Kings hope full commitment to rebuild leads to another contending team
Rob Blake points to December 2018 as the start of it all.
That, the Kings general manager said, is when the club’s miscalculation of its own roster became clear, when the organization realized a team once considered a perennial playoff contender was suddenly in need of a full-scale rebuild.
Eight trades, two negated contracts and one coaching change later, the first phase of that process is complete. With Monday’s trade deadline came the final act of a two-season teardown, as veteran defenseman Derek Forbort was sent to the Calgary Flames in exchange for a conditional 2021 fourth-round draft pick.
The makeover that has occurred during the last 13 months has been stark. Long-tenured veterans Jake Muzzin, Kyle Clifford, Tyler Toffoli, Alec Martinez and others were traded away. Dion Phaneuf had his contract bought out, while Ilya Kovalchuk’s was terminated. Former coach John Stevens was fired, eventually replaced when Todd McLellan signed a five-year contract. All the while, the team collected assets for the future, one small move at a time.
“We were pretty vocal on what we were looking for in returns, whether it was picks or prospects,” Blake said. “That started just over a year ago and it continued into this deadline.”
Anze Kopitar and Dustin Brown each scored for the Kings, but it wasn’t enough to prevent Connor McDavid the Edmonton Oilers from winning, 4-2.
It was like stripping a house down to the studs. First came the demolition, which further drained the Kings’ already declining roster and dropped them to the bottom of the standings. But now, they’ve stockpiled the supplies needed to begin reconstructing.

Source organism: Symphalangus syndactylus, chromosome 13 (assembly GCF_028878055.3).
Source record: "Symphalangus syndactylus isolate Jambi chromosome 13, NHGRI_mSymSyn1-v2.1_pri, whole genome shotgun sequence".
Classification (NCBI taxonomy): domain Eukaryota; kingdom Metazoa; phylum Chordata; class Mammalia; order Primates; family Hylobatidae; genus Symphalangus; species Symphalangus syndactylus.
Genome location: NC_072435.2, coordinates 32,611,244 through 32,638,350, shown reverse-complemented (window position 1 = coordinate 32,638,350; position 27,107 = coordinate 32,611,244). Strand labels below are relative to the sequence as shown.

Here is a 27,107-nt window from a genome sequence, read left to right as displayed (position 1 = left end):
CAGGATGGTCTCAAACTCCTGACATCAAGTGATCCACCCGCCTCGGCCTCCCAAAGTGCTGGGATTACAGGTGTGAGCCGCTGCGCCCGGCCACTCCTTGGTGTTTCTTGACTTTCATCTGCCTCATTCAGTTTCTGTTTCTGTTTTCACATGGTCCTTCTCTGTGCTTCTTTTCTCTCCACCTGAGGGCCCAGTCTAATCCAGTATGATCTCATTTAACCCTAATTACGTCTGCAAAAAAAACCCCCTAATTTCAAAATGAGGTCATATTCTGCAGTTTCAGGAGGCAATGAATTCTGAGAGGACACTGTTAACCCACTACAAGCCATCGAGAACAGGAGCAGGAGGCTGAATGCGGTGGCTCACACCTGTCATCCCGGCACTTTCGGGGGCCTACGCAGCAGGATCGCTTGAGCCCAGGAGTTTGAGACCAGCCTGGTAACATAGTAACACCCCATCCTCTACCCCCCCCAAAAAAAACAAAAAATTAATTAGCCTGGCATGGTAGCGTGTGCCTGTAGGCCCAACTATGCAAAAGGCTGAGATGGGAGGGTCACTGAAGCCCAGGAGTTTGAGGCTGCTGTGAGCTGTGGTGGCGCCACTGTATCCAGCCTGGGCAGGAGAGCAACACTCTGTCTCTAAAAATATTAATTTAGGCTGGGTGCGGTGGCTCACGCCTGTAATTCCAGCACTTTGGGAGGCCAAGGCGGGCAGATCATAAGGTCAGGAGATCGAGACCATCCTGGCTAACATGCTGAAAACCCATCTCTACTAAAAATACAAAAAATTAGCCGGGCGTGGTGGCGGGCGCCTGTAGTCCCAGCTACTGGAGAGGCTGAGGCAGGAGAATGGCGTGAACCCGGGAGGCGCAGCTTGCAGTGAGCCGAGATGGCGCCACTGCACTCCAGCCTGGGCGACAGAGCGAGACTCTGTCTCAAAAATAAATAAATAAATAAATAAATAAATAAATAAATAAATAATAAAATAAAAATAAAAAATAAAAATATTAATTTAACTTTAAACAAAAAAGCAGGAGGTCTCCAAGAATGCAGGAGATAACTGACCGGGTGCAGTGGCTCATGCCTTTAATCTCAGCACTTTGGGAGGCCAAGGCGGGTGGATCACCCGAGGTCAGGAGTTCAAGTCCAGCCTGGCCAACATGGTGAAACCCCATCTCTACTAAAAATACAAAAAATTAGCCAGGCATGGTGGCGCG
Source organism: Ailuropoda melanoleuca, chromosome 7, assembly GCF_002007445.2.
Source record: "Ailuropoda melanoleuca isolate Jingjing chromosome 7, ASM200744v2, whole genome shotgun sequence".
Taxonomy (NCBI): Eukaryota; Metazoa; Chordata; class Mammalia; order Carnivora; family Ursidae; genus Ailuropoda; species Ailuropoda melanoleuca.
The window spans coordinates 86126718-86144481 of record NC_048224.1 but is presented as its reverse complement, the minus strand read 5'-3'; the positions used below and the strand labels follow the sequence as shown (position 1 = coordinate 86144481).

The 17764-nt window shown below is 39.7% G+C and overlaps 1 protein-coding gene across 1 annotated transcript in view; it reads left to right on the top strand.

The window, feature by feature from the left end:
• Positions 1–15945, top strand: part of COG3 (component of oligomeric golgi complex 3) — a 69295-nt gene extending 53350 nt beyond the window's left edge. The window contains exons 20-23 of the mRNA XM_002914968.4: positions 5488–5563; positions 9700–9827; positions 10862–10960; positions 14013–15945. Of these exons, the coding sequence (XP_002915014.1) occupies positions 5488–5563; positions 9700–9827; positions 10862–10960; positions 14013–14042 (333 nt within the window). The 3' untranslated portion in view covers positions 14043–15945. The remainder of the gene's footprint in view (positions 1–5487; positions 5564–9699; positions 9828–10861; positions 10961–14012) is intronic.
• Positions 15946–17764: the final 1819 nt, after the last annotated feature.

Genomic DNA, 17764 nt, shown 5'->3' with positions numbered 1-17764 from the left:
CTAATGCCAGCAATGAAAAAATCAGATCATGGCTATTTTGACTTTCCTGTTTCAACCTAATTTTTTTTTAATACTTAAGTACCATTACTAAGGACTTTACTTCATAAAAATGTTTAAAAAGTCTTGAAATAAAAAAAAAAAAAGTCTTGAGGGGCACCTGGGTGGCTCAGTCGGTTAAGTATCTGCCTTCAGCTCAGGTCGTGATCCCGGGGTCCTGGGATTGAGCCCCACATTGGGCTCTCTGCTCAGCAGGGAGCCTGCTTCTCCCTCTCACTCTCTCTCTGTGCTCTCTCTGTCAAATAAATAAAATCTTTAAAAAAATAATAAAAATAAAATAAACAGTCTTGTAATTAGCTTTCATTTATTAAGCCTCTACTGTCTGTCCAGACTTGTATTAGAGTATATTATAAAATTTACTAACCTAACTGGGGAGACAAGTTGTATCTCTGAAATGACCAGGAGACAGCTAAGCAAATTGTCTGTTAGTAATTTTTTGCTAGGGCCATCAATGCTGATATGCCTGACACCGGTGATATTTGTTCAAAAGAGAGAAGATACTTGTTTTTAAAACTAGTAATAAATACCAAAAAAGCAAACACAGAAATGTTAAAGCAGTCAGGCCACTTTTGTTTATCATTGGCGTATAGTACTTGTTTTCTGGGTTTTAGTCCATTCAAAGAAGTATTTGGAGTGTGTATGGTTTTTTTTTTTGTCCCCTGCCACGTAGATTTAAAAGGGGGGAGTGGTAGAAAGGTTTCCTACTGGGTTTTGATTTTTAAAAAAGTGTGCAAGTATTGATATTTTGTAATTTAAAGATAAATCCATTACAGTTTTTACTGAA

A few of the notable results:
-- The average age of the lineup has dropped by more than a year (from more than 28 at the start of last season to currently less than 27), and will likely get younger over the offseason as the team incorporates more prospects into its NHL roster.
-- The number of players with contracts worth at least $4 million in annual average value has dropped from 10 to five (not including the cap hit the team will continue to incur next year from Kovalchuk’s terminated deal).
-- The Kings’ pipeline ranking has risen from the bottom-third of the NHL (the Sporting News placed it 24th at the start of last season) to arguably the best in the league.
-- The team went from having 20 picks combined in the 2019, 2020 and 2021 NHL drafts to 30 picks in that span, including 11 in the top two rounds. (Also, given its second-to-last place in the NHL standings, the Kings will have a shot at the No. 1 overall pick this summer, when winger Alexis Lafrenière is expected to become one of the highest-rated picks in recent memory.)
During his media scrum on Monday, Blake began laying out concrete steps to return the club to competitiveness again.
He explained the team’s need to identify which crop of current youngsters in the NHL will be part of the long-term future.
“It’s important for those guys to show what they can do in the next 20 games,” Blake said, referencing a group that includes Austin Wagner, Michael Amadio, Nikolai Prokhorkin, Sean Walker, Carl Grundstrom and others. “Those guys have a lot to prove.”
Tyler Madden is the newest potential piece of the Kings’ future, the biggest prospect they acquired in the trades leading up to the NHL deadline.
He began planning out the process for integrating the Kings’ recently drafted prospects — from Gabriel Vilardi (who made his NHL debut Thursday) to last year’s first-round picks Alex Turcotte and Tobias Bjornfot, and whomever else the Kings draft this summer — into the NHL roster.
“Some of these guys have been in the American League for the year,” Blake said. “They’re getting their experience. You saw it with Gabe here recently. I would suspect you would see it with the defensemen that we’ll eventually shore up within the next little while.”
And he spoke of the need to fit those pieces around the dwindling group of veterans, notably captain Anze Kopitar and defenseman Drew Doughty, who will remain.
“This was not an easy few months here,” Blake said. “You’re dealing with some very important people in the history of the L.A. Kings [who were traded away]. They’ve been able to do a tremendous amount.”
“But,” he continued, the first and most painful stage of his club’s rebuild finally behind him, “we’re moving forward.”
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